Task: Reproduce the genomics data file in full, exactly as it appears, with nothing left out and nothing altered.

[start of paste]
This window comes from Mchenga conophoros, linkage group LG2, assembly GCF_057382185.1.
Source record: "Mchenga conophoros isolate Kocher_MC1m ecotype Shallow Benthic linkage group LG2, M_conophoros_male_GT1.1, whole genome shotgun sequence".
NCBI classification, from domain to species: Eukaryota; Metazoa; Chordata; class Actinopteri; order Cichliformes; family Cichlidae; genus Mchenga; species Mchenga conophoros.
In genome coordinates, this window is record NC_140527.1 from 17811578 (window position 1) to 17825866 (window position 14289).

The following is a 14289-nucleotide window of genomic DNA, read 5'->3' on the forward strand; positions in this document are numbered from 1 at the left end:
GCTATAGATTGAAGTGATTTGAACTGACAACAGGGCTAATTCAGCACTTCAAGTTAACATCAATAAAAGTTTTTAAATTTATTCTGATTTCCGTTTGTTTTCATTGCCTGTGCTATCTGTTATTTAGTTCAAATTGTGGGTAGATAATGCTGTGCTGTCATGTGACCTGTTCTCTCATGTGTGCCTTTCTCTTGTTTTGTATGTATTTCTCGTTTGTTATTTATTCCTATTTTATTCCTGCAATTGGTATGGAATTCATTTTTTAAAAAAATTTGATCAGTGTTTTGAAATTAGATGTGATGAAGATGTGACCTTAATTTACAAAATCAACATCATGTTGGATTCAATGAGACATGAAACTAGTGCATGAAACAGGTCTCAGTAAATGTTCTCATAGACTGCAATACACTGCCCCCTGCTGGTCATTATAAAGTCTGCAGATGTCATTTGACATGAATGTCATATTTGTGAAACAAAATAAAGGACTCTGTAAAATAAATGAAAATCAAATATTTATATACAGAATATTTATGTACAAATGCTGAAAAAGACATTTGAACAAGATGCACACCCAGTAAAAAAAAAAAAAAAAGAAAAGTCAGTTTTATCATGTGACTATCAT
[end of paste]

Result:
This window comes from Mchenga conophoros, linkage group LG2, assembly GCF_057382185.1.
Source record: "Mchenga conophoros isolate Kocher_MC1m ecotype Shallow Benthic linkage group LG2, M_conophoros_male_GT1.1, whole genome shotgun sequence".
NCBI classification, from domain to species: Eukaryota; Metazoa; Chordata; class Actinopteri; order Cichliformes; family Cichlidae; genus Mchenga; species Mchenga conophoros.
In genome coordinates, this window is record NC_140527.1 from 17811578 (window position 1) to 17825866 (window position 14289).

The following is a 14289-nucleotide window of genomic DNA, read 5'->3' on the forward strand; positions in this document are numbered from 1 at the left end:
GCTATAGATTGAAGTGATTTGAACTGACAACAGGGCTAATTCAGCACTTCAAGTTAACATCAATAAAAGTTTTTAAATTTATTCTGATTTCCGTTTGTTTTCATTGCCTGTGCTATCTGTTATTTAGTTCAAATTGTGGGTAGATAATGCTGTGCTGTCATGTGACCTGTTCTCTCATGTGTGCCTTTCTCTTGTTTTGTATGTATTTCTCGTTTGTTATTTATTCCTATTTTATTCCTGCAATTGGTATGGAATTCATTTTTTAAAAAAATTTGATCAGTGTTTTGAAATTAGATGTGATGAAGATGTGACCTTAATTTACAAAATCAACATCATGTTGGATTCAATGAGACATGAAACTAGTGCATGAAACAGGTCTCAGTAAATGTTCTCATAGACTGCAATACACTGCCCCCTGCTGGTCATTATAAAGTCTGCAGATGTCATTTGACATGAATGTCATATTTGTGAAACAAAATAAAGGACTCTGTAAAATAAATGAAAATCAAATATTTATATACAGAATATTTATGTACAAATGCTGAAAAAGACATTTGAACAAGATGCACACCCAGTAAAAAAAAAAAAAAAAGAAAAGTCAGTTTTATCATGTGACTATCAT